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How Circle K Pulls Off ‘Standardized Localization’

Convenience retailer finding foodservice success despite strategic contradictions
Photograph courtesy of Alimentation Couche-Tard

CHICAGO — Circle K is focusing on food as one of the major ways it is transforming itself from a traditional convenience store chain to a destination retailer, according to Kevin Lewis, chief marketing officer for Laval, Quebec-based Alimentation Couche-Tard Inc.’s Circle K, who spoke with CSP Vice President of Retailer Relations Mitch Morrison in an Outlook Leadership Community Talks From the Top interview.

“It's no secret that Circle K has been behind, especially in North America, on the food side, despite some incredible capabilities in our European organization,” Lewis said. But despite Couche-Tard’s acquisition of c-store foodservice success story Holiday, “that hasn't been a strength of our portfolio here in North America.”

Nevertheless, the company recently launched its Fresh Food Fast program essentially “as an app store,” said Lewis. “a standardized hardware platform [into which] we can put a lot of different software—different food types, different meal occasions.”

Couche-Tard’s foodservice program is built around three pillars: good food, done in a way that's operationally easy and profitable and with the ability to be customized at a store level or store cluster level. It has “a standardized platform that really allows us to personalize and customize the offer almost at the flip of the switch, without having to retrain the tens of thousands of people around the country to make it happen,” he said.

But customization and standardization are contradictory, he acknowledged. How does a retailer create a standardized model that allows for customization, for “standardized localization”?

“One of the things that simultaneously, I think, is the most incredible and wonderful and the most frustrating, is our decentralized model here at Couche-Tard,” said Lewis. “What happens, happens in our individual business units. Candidly, I and my colleagues are the least important folks in this business. Our folks who at the end of the day are responsible and accountable for our [profits] and delivering that customer experience locally, are really the folks we're all here to support. So the question is really, when do we decide to actually violate in some ways what has made us successful?”

Lewis said that Couche-Tard has learned that “there are times when holding hands across business units simply allows us to do things that we couldn't do if we did them individually, or where the consumer experience is so dependent on holding hands, that we'd be silly to fragment.”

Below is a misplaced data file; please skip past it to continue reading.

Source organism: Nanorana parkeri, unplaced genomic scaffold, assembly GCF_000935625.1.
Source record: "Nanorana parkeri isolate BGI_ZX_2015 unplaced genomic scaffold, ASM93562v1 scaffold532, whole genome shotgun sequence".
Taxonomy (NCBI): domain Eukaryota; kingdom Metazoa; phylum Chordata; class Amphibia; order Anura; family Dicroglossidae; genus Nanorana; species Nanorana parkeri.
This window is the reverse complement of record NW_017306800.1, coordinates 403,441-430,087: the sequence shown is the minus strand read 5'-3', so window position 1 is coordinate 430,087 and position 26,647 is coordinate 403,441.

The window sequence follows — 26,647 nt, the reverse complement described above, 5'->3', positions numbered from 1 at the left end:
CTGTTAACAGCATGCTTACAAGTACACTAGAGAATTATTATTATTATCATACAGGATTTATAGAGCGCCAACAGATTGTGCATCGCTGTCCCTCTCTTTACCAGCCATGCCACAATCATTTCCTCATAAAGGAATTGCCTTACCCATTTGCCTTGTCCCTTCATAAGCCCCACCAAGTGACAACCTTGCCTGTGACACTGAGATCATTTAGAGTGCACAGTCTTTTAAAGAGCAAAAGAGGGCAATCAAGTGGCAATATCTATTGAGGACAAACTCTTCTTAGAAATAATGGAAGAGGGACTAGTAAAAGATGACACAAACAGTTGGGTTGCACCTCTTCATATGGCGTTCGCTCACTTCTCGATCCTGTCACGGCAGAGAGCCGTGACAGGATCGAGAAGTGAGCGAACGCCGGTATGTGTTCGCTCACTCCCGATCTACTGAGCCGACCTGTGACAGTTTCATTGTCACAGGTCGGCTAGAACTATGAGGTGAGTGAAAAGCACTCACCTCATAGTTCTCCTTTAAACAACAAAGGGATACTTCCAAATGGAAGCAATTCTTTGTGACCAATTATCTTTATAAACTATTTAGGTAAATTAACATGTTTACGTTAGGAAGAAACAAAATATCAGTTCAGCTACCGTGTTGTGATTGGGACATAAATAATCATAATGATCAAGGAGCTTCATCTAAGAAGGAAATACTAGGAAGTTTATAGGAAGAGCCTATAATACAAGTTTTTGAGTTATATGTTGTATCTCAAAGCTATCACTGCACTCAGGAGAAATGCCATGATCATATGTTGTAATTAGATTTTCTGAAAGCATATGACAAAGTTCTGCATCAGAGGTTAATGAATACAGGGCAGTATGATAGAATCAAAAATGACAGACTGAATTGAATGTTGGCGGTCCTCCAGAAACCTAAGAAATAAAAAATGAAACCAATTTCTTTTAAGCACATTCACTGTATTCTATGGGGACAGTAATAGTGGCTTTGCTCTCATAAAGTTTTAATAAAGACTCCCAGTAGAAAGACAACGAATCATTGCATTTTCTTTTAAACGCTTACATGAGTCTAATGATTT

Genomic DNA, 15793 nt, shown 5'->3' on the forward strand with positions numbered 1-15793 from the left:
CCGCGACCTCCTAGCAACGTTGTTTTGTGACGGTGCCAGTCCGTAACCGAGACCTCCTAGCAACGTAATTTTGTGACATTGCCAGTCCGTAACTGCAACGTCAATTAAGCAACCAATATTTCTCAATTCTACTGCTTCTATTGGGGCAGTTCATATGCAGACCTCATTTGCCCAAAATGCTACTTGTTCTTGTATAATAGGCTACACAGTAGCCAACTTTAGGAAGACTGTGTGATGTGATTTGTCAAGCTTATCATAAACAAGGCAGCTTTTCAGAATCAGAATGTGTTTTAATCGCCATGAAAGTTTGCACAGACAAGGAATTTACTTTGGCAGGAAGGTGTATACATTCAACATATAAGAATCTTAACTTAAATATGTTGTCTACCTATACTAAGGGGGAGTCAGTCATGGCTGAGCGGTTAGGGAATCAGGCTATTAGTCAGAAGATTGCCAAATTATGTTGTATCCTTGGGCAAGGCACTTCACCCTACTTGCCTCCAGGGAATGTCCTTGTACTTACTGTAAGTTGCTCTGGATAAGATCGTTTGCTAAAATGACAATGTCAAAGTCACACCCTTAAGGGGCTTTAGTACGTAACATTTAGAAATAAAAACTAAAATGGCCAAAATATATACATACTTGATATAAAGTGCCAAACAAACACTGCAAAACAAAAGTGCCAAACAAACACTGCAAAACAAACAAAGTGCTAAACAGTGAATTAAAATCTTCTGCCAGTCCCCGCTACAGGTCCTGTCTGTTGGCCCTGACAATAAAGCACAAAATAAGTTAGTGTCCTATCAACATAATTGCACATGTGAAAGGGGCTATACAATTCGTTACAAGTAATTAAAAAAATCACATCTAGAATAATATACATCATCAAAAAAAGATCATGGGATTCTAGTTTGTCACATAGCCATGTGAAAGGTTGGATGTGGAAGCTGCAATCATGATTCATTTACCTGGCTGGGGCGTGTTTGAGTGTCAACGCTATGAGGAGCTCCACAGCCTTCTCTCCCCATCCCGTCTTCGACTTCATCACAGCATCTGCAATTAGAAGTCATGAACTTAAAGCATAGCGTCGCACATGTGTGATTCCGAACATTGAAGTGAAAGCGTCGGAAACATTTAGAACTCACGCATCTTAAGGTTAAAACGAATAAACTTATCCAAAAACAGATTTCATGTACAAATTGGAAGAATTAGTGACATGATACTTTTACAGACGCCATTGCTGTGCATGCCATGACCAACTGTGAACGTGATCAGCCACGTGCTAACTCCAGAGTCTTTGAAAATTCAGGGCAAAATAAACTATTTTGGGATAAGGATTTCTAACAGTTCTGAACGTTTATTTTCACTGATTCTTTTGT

He cites loyalty as an example. “You wouldn't have 20 different loyalty programs distributed across the country, different by geography,” he said.

But with a common Circle K brand, the company wants to ensure that what it represents, that the promise is consistent. “Over the last few years, we've started to connect the dots on stuff that touches the customer, whether it's our new coffee program, whether it's food, our data and analytics capabilities, but also our fuel brand, our innovation pipeline, places where scale matters or capability is scarce,” said Lewis. “Those are the places that we really start to hold hands. And the model again is our local folks are the ones on the front lines. The default setting is that they're going to do it. And if they need help, they'll ask.”

He added that local stores don’t have to use what corporate develops. “If we have a crappy coffee program, or if the food program isn't working as it should, they don't have to participate. We have a pull rather than push model.” He describes it as a “healthy tension, the check and balance.”

“What needs to be standardized are the core principles underneath the program, the fresh, the convenient, the value. Those pieces have to be common,” said Lewis. “If at the end of the day, consumers here in Charlotte want barbecue, and our consumers in Texas want tacos and in California they want organic, great. We don't see standardization as the goal. We see the standardization of the platform as the goal.”

  • To join the Outlook Leadership Community and to hear more regarding Circle K’s foodservice strategy, as well as its electric-vehicle charging and combustible fuel, frictionless checkout and CBD and cannabis strategies, click here.

Laval, Quebec-based Couche-Tard—which isNo. 2 on CSP’s 2020 Top 202 ranking of U.S. c-store chains by size—consists of a network of approximately 9,275 c-stores in North America, primarily under the Circle K brand. It also operates a retail network in Scandinavia, Ireland, Poland, the Baltics and Russia that includes more than 2,700 stores and unmanned automated fuel stations. And under licensing agreements, close to 2,350 stores operate under the Circle K banner in 15 other countries and territories (Cambodia, Egypt, Guam, Guatemala, Honduras, Hong Kong, Indonesia, Jamaica, Macau, Mexico, Mongolia, New Zealand, Saudi Arabia, the United Arab Emirates and Vietnam), which brings Couche-Tard’s worldwide total network to more than 14,300 stores.

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